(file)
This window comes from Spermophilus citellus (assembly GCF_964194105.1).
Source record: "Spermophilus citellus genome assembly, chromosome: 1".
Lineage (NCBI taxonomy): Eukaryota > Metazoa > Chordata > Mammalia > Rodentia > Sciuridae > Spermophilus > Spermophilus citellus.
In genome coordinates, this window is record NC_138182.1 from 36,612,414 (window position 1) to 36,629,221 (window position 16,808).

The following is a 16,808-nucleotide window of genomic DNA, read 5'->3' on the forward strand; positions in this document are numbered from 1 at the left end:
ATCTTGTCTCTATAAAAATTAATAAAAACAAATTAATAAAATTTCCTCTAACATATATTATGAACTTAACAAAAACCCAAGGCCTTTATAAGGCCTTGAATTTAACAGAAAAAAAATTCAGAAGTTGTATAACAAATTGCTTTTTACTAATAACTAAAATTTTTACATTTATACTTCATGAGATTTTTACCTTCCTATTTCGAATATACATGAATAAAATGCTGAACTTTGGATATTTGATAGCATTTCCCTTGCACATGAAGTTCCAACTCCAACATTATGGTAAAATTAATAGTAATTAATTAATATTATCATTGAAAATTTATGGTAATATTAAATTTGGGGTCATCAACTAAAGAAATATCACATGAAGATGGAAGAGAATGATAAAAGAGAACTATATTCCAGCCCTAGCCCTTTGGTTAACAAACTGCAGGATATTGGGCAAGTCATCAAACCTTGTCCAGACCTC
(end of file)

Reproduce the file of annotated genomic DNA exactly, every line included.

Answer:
This window comes from Spermophilus citellus (assembly GCF_964194105.1).
Source record: "Spermophilus citellus genome assembly, chromosome: 1".
Lineage (NCBI taxonomy): Eukaryota > Metazoa > Chordata > Mammalia > Rodentia > Sciuridae > Spermophilus > Spermophilus citellus.
In genome coordinates, this window is record NC_138182.1 from 36,612,414 (window position 1) to 36,629,221 (window position 16,808).

The following is a 16,808-nucleotide window of genomic DNA, read 5'->3' on the forward strand; positions in this document are numbered from 1 at the left end:
ATCTTGTCTCTATAAAAATTAATAAAAACAAATTAATAAAATTTCCTCTAACATATATTATGAACTTAACAAAAACCCAAGGCCTTTATAAGGCCTTGAATTTAACAGAAAAAAAATTCAGAAGTTGTATAACAAATTGCTTTTTACTAATAACTAAAATTTTTACATTTATACTTCATGAGATTTTTACCTTCCTATTTCGAATATACATGAATAAAATGCTGAACTTTGGATATTTGATAGCATTTCCCTTGCACATGAAGTTCCAACTCCAACATTATGGTAAAATTAATAGTAATTAATTAATATTATCATTGAAAATTTATGGTAATATTAAATTTGGGGTCATCAACTAAAGAAATATCACATGAAGATGGAAGAGAATGATAAAAGAGAACTATATTCCAGCCCTAGCCCTTTGGTTAACAAACTGCAGGATATTGGGCAAGTCATCAAACCTTGTCCAGACCTC